All other influencing factors being held constant, the node-specific thaw depth should respond relatively consistently. Over the 6-year period of record, the normalized thaw depth at a grid node may vary from a minimum of 12% to a maximum of 15%. In this case, the interannual node variability (INV) is 3%, which indicates a high degree of interannual consistency. Conversely, a grid node may demonstrate high thaw variability. In one year, the normalized thaw depth may be 20% greater than the mean (+20%), whereas it may be 30% less (-30%) in another year. Thus, the INV over the period of record is 50%, meaning that the node demonstrates a high degree of interannual variability in response to site-specific factors. We can calculate a grid-averaged INV, and map the INV to determine the degree of thaw consistency as it varies across the grid.
The first four sites are situated on the Arctic Coastal Plain. They are generally characterized by low relief, presence of thaw lakes and drained or partially drained thaw lake basins, and moist to wet acidic tundra.
The Atqasuk site is located near the Meade River on the inner Arctic Coastal Plain, about 100 km inland from the coast. The 1 km2 grid is situated on a sand dune field (Everett, 1980) developed on a 1% north-facing slope. A lake occupies a portion of the northeastern quadrant. The vegetation in the well-drained sandy higher slopes is wet sedge tundra.
This average end-of-season thaw depth for the period 1995-2000 is overlain on the DEM in Figure 2. At Atqasuk, relatively shallow thaw occurs on the well-drained sandy uplands. The thaw depth increases in the lake basins, with maximum values recorded in the wet margins of the lake. It appears that saturated soil conditions enhances heat flow to depth by increasing the bulk thermal conductivity of the upper substrate.
The pattern of INV demonstrates that, at Atqasuk, interannual measurements of thaw depth in the uplands are relatively consistent. By contrast, the lowlands surrounding the lake basin are characterized by high INV. Overall, the INV average for the grid is 28%. This variability map allows us to estimate the magnitude of thaw variation and to identify regions or grid nodes where thaw depth is not responding consistently to forcing. At Atqasuk, annual fluctuations in the lake level and soil moisture content probably causes the higher thaw variability around the lake margin. The isolated nodes of high INV in the uplands can result from three occurrences: (1) when ponding at the grid node occurs in some years by not others; (2) when there is a high degree of lateral thaw variability over short distances (<1 m); and (3) when the substrate is stone-rich, yielding erroneous probing estimates of thaw depth. The latter is particularly problematic in glacial tills at Foothill sites.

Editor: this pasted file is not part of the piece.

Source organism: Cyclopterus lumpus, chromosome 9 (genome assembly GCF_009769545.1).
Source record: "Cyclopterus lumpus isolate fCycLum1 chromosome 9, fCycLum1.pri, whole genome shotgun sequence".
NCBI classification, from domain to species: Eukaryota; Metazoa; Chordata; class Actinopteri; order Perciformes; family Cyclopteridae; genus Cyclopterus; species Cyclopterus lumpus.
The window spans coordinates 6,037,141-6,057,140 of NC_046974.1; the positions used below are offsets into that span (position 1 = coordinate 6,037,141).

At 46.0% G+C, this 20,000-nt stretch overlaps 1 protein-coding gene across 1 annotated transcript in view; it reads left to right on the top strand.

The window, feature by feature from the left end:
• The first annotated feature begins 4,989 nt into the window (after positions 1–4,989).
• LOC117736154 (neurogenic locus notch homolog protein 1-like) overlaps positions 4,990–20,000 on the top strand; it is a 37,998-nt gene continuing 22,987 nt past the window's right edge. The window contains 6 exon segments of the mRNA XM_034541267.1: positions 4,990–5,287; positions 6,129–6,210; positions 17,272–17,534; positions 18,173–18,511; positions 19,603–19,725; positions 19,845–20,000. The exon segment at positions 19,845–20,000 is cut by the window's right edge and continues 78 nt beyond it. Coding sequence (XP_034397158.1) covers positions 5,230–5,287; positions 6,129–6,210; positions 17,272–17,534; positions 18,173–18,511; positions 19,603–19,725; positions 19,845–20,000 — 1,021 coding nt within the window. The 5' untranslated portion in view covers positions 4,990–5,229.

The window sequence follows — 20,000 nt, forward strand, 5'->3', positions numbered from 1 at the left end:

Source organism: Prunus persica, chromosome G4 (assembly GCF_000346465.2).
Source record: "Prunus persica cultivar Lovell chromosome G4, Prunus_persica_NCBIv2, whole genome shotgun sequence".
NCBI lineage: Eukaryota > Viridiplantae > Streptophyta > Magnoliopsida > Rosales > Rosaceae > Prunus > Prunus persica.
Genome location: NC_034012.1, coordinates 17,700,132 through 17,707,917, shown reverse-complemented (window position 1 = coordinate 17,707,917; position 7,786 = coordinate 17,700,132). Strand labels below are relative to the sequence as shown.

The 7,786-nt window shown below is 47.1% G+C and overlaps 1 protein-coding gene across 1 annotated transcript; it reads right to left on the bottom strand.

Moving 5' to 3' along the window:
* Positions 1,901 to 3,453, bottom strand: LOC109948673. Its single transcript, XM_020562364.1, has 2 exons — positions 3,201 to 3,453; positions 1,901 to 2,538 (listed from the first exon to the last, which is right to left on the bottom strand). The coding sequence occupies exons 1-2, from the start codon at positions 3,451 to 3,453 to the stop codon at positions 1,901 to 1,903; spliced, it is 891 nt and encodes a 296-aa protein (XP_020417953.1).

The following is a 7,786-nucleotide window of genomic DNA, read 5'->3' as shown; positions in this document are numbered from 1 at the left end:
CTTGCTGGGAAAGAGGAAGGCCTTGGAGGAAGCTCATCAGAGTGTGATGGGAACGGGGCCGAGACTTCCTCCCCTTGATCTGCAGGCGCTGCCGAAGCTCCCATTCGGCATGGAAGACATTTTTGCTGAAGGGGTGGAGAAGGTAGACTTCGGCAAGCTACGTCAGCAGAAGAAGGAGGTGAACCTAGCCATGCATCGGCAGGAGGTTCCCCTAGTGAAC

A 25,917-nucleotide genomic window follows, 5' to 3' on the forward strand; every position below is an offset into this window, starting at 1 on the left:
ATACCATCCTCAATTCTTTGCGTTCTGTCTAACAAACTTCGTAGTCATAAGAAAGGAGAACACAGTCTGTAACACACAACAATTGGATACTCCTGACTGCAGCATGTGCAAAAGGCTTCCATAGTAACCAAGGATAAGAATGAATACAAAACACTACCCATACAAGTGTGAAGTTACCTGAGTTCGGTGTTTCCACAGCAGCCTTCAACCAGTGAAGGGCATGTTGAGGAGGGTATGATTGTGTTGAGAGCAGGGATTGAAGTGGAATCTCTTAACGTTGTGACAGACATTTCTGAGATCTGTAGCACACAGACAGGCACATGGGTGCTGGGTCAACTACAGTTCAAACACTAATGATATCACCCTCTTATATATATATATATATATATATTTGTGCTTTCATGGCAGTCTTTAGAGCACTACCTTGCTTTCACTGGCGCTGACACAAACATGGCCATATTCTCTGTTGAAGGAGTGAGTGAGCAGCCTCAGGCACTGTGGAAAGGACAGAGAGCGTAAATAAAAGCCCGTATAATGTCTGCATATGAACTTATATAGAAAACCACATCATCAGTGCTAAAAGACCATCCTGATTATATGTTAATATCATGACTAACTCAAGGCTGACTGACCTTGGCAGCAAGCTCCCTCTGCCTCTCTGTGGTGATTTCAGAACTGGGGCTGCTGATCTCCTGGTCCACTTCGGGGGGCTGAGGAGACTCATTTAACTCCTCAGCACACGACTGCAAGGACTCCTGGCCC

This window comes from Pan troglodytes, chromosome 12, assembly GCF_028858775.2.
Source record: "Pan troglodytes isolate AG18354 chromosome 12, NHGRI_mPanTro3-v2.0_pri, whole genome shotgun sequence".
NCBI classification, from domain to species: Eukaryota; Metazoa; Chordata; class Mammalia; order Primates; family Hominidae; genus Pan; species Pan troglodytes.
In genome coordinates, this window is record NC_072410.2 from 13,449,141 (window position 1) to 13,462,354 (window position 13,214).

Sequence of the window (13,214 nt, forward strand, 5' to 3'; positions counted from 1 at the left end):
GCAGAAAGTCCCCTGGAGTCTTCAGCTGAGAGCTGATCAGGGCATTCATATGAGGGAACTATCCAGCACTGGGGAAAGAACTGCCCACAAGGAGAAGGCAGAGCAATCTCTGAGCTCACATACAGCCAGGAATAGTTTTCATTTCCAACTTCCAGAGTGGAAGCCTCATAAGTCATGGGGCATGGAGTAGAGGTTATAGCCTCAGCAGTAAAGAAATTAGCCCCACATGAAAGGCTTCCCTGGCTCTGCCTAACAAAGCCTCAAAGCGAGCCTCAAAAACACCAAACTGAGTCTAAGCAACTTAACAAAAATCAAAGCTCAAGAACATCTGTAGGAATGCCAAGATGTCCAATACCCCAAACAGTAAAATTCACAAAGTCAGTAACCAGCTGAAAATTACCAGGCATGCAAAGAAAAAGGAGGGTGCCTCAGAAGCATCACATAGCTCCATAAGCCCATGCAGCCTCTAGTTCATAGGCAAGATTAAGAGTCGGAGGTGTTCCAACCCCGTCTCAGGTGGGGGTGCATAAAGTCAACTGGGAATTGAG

The Barrow 1 km2 grid is located about 5 km east of the village of Barrow on the outer Arctic Coastal Plain. The site is situated on reworked silts of marine origin. As shown in Figure 3a, the terrain is characterized by a drained lake basin or lagoon to the west (Central Marsh), and a polygonized upland to the east. These two regions are separated by a north-sound trending beach ridge composed of sandy gravels. The polygonized upland is wet sedge tundra with well-developed low-centered ice-wedge polygons in the northeast, and high-centered ice wedge polygons to the southeast.